Sinner, do you have my groceries?

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I’d never thought about groceries back in Broomall. We’d drive to the Acme, fill the grocery cart, and bring the bags home. It was just part of daily life. Or so I thought.

groceriesI was 17 the day I learned about groceries in America.

Tony and I had become friends at Pennington Island, the church camp in the Delaware River, after meeting each other on the Saturday several years before when the junior-high youth groups from Marple Presbyterian Church and Berean Presbyterian Church had met during a service project at the Green Street Settlement House.

NLIOn Pennington Island the kids from Philadelphia and the Philadelphia suburbs spent nights together in the same cabins, rose early for “morning watch”, played games, ate the same food at the same tables in the mess hall, swam in the same swimming pool, and sang hymns and spirituals like Jacob’s Ladder. We were living in the same economy while climbing somewhere together.

After the week or two on Pennington Island, the members of his ideal economy would say good-bye and return to the disparate circumstances whose differences we preferred not to know.

Ignorance was bliss. Until the day Tony visited our home in Broomall, 15 miles west of Philadelphia, and watched my mother pull into the driveway with the groceries. My mother spoke of it years later as one of those moments that opened her eyes.

7769907-1955-buick-special-std-cAs we began to unload the groceries from the ’55 Buick, Tony’s eyes grew bigger. There was more than one bag. Never had he seen multiple grocery bags. When the Lewises had a little money, they’d bring home what they needed for the day…or maybe two, on a good day. There were never five, six, seven bags of groceries.

“Sinner, do you love my Jesus,” we had sung in the egalitarian economy of Pennington Island where we were climbing higher together. But unloading the grocery bags that day in Broomall, the difference in groceries seemed more like a symptom of sin – the gulf of separation between two worlds. One home was much “higher” than the other — one white, one black; one privileged, one not — in a black and white economy.

  • Gordon C. Stewart, Chaska, MN, August 14, 2017.

 

 

 

Bill in the Waiting Room

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cardiac-investigations-for-acute-coronary-syndrome-5-638He sits by himself in the hospital waiting room.

“Where you from?” he asks, welcoming the gowned stranger who’s come for a stress test.

“Chaska,” I answer.

Where?” he asks over the whine from his hearing aids.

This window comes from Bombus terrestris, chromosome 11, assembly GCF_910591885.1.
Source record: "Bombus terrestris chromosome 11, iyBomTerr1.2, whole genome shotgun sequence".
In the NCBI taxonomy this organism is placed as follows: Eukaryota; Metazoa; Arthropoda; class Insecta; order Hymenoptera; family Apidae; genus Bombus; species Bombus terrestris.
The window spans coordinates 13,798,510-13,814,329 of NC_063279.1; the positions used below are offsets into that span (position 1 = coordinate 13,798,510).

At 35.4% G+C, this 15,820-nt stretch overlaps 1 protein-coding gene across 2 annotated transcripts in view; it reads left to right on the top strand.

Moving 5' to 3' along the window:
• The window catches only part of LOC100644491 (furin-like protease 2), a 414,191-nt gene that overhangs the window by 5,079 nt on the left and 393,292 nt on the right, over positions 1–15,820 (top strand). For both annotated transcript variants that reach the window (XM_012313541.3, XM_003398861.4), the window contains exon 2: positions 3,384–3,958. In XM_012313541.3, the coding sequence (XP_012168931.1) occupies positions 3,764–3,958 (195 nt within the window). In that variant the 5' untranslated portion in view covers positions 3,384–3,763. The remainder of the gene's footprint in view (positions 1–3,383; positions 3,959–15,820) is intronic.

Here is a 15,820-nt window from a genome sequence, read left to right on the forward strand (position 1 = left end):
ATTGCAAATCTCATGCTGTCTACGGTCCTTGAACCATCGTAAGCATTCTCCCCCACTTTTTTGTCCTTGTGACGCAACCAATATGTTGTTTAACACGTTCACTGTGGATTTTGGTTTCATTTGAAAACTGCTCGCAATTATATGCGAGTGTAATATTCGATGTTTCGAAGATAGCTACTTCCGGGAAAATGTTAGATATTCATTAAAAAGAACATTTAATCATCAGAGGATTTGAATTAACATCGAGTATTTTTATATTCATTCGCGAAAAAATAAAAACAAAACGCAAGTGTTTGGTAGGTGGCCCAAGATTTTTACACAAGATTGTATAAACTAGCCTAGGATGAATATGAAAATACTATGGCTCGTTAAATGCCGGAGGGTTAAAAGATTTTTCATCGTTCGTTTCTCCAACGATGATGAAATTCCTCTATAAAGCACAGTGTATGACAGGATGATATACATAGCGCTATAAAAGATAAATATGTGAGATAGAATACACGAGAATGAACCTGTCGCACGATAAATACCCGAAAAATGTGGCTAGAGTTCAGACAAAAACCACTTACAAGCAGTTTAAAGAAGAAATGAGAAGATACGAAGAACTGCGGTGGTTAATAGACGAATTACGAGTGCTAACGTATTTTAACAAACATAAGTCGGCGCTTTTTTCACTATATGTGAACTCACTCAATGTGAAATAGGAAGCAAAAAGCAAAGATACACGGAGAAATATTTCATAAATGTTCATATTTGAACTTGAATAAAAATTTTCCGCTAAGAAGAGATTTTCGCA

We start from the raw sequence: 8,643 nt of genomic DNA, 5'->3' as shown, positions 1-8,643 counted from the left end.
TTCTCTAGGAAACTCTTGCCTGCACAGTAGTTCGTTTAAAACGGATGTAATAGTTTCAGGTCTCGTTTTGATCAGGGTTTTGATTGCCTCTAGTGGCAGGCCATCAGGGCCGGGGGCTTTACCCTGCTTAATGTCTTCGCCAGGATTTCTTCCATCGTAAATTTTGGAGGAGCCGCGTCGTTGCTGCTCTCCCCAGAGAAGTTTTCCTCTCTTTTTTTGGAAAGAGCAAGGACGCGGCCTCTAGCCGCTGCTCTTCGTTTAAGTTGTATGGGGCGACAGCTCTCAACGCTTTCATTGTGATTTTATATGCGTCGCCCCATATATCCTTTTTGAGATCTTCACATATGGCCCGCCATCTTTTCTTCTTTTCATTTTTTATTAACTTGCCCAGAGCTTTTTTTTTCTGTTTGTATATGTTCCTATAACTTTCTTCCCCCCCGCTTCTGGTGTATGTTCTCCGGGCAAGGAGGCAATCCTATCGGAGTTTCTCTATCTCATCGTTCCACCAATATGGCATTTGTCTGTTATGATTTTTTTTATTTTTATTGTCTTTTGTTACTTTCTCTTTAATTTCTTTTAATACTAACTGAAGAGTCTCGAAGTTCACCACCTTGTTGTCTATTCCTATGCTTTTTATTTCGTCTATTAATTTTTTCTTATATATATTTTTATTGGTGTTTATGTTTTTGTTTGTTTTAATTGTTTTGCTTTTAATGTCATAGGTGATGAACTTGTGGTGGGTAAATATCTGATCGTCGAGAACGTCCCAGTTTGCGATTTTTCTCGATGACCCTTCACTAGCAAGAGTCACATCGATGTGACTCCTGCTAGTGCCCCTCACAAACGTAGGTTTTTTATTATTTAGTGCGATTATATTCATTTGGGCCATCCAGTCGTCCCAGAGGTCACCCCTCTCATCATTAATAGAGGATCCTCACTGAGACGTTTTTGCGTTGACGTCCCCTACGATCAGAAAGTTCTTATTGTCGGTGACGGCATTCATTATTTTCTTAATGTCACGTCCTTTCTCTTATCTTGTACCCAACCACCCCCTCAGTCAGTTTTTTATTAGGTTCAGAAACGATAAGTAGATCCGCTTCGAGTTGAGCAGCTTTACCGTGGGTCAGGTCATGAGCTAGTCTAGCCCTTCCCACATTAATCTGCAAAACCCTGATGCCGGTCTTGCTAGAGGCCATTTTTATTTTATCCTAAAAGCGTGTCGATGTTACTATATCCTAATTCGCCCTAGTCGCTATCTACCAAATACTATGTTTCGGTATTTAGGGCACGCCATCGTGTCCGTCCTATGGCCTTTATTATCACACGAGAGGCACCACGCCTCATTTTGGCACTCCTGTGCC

I’m not anxious to strike up a conversation. I’m here for a stress test. I’m an introvert. Talking with strangers when I’m going inside to cope with stress is the last thing I want in the waiting room.

“Chaska!” I repeat.

“Oh! I’m from Waconia! I’m Bill.”

He gives a broad smile as though we’re related. (Waconia and Chaska are neighbors in Carver County, MN.)

His gowned wife, fresh off the treadmill, interrupts the flow of the conversation.

“This is my wife, Jane. She’s a lot younger than I am. I’m 96.”

“94,” she the younger wife. “We’ve been together 15 years.”

“Chaska’s the county seat. That’s where i was sworn in.” [Clearly, he’s an extrovert.]

“World War II?”

“February 6, 1942. Eighty of us. A lot of guys from Chaska.”

“Where’d you serve?”

“He was part of D-Day,” answers Jane. Bill’s head sinks toward his lap. His chin begins to quiver. A long pause follows.

“Only 15 of us came back.”

“Were you injured?”

“No,” he says, forming his hands in prayer and looking up. “I don’t know why.” He falls again into silence.

DDay120606121335-d-day-01-horizontal-large-galleryHe’s back on the beach at Normandy.

“That a lot of death. A lot of killing. A lot of loss,” I say.

He looks up and nods before dropping his head again.

Posttraumatic Stress,” I say quietly to Jane. “I’m a pastor. I’ve seen it so many times with Vietnam War and Iraq War veterans.”

“I think so,” she says. “He still can’t talk about it after all these years.”

The technician calls my name. “Mr. Stewart?”

As I leave the waiting room, he reaches up to say good-bye with a firm handshake and friendly smile for the young guy from Chaska.

I get on the treadmill, reminded that there’s stress and there is stress, knowing that mine bears no comparison and thankful for a few moments with 94 year-old who has every reason to think he’s 96.